Sand Key bridge

City engineers have reexamined the Sand Key bridge and determined that it is a lot more sturdy than originally thought. The bridge was slated to be replaced in 2045, but now staff believes it won’t be necessary until 2070.

CLEARWATER — While city leaders await estimates for the final phase of construction of the new Coachman Park this summer, they received word that the $64 million project is getting a funding boost from an unexpected source.

The $22 million in Penny for Pinellas sales tax funds dedicated to replacing the Sand Key bridge is being taken off the books and reallocated to the Imagine Clearwater project after engineers found the bridge will last much longer than expected. 

Engineering director Tara Kivett told City Council members May 25 that the bridge, which was built in 1995, was originally expected to last 50 years until 2045.

Kivett called that a conservative approach and consulted with Pinellas County, the Department of Transportation and structural engineers. Her conclusion is that the bridge should be able to last 75 years.

“Construction methods had changed since the ’80s when bridges used to last 15 years and using 75 years is a very solid approach,” she said.

She said the city inspects all vehicular bridges once every two years, and the Sand Key Bridge was inspected in January. 

“If it was going to need replacing in 50 years, it was not showing that type of deterioration,” she said, adding it just needed some minor repairs.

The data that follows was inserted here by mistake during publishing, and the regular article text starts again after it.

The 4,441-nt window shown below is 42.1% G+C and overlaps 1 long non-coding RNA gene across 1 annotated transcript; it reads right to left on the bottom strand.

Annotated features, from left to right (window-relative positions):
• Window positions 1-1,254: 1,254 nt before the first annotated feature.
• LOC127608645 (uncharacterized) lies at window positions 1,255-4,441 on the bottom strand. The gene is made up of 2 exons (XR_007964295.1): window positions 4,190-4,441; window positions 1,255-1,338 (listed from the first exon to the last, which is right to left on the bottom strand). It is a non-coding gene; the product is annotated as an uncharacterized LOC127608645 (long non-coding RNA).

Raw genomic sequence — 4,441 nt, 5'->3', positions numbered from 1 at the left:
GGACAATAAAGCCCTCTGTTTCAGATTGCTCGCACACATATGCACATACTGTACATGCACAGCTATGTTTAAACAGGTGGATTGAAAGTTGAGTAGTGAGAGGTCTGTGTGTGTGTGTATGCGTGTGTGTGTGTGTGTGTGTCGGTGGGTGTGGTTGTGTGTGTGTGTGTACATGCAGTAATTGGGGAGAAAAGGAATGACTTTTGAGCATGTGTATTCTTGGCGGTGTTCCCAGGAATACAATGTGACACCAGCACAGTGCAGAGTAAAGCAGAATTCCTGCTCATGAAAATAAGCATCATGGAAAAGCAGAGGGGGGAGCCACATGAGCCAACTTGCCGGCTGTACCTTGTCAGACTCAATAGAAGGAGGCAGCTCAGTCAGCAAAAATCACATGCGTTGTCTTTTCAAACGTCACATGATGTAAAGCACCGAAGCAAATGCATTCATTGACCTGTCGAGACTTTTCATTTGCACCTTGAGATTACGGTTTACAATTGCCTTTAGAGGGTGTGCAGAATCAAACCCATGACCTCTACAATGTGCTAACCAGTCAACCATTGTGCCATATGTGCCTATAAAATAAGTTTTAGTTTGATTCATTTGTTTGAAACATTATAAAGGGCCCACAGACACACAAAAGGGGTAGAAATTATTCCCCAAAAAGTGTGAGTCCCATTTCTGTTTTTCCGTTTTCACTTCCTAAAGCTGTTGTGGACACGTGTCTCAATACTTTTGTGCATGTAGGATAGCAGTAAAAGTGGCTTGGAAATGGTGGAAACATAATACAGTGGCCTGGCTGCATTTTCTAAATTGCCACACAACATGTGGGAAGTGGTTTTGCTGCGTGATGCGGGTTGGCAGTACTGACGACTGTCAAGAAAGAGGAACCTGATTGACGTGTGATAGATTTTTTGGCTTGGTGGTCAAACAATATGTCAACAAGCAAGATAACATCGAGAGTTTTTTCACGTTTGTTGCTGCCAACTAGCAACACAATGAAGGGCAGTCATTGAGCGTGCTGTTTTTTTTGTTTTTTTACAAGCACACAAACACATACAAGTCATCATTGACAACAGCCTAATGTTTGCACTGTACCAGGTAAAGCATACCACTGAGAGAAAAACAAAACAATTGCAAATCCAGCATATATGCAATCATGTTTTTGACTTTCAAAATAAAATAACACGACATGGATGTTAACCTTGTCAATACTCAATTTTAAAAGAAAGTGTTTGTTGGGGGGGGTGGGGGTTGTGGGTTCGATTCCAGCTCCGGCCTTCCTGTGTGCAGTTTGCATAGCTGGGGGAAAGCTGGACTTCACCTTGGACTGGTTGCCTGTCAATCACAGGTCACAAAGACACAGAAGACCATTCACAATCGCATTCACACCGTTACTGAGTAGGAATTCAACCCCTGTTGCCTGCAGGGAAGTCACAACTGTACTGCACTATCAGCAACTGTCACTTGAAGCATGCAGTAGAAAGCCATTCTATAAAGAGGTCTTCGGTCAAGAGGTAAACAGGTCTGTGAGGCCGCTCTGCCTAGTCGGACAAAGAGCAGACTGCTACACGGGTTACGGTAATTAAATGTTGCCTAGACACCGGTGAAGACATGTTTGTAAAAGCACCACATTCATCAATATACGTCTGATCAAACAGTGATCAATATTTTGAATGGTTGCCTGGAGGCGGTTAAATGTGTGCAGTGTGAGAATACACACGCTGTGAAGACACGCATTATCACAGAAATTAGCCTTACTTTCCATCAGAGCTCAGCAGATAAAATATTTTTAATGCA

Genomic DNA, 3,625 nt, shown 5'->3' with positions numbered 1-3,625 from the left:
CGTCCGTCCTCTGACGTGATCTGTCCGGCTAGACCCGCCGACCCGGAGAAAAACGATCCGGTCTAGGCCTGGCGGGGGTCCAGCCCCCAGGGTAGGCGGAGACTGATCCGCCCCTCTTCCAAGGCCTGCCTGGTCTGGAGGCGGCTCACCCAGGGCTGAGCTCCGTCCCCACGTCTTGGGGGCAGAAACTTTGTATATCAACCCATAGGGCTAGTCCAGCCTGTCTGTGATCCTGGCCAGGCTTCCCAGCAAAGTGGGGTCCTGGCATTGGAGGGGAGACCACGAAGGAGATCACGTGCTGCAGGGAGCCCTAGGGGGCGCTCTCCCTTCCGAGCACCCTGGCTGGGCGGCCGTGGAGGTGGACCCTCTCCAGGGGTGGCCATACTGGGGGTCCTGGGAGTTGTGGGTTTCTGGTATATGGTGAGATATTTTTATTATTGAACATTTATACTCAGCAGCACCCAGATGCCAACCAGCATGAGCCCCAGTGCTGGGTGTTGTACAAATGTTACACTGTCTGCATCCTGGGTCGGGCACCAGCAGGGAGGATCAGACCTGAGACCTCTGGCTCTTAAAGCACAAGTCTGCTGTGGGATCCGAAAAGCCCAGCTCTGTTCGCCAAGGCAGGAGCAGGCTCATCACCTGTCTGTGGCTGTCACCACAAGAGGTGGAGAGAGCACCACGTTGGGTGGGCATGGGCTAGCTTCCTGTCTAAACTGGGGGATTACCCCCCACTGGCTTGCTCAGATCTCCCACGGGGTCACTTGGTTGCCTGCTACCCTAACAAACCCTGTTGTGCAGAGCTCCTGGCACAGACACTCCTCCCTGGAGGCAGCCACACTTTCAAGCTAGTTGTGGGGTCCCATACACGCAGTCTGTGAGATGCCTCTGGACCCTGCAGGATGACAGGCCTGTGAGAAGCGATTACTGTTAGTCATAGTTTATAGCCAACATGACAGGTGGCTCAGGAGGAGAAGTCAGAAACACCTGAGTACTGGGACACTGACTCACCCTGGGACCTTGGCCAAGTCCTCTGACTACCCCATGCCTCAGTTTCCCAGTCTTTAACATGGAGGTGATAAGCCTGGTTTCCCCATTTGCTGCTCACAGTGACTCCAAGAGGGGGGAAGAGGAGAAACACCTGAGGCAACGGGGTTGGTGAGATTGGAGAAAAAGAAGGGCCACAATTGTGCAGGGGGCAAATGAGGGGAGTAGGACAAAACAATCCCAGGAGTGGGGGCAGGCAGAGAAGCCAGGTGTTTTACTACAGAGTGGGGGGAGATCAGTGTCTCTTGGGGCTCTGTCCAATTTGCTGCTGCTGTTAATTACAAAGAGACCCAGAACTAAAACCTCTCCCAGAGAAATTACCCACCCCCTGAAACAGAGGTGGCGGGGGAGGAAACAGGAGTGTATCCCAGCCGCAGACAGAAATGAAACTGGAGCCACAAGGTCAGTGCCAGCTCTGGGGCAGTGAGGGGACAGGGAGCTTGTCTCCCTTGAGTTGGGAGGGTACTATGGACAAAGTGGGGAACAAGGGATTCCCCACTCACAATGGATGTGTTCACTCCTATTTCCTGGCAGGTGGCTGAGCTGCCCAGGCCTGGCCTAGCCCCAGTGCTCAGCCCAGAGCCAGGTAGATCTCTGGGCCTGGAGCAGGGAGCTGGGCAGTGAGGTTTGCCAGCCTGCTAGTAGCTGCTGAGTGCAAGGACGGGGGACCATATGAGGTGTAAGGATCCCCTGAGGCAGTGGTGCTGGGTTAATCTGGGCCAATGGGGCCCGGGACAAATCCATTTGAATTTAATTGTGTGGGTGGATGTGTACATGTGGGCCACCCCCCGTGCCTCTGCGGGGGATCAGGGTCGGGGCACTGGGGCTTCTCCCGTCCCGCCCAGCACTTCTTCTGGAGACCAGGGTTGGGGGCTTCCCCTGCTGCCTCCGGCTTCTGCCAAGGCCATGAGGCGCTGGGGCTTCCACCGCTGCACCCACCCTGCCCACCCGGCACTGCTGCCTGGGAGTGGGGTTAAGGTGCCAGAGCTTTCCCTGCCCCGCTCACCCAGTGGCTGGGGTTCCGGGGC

It’s not all good news, however. In 2017, early estimates for the replacement — $41.4 million — were also conservative, she said.

Staff has increased that number to $60 million, but even that will be insufficient by 2070.

“Assuming 3% escalation, that cost would inflate to $263 (million) in 2070 dollars,” according to a staff memo to the council.  

According to Finance director Jay Ravins’ 10-year forecast for the general fund, the operating deficit and capital costs for the Imagine Clearwater redevelopment will also cost the fund $832,700 in fiscal year 2022 and then increase each year up to $2.19 million in FY 2031.

Other big projects will also be playing a significant role in future budgeting, including increased subsidies to the Philadelphia Phillies for spring training facility upgrades and the requirement to increase the minimum wage to $15 by 2026, which is expected to cost in excess of $1 million each year.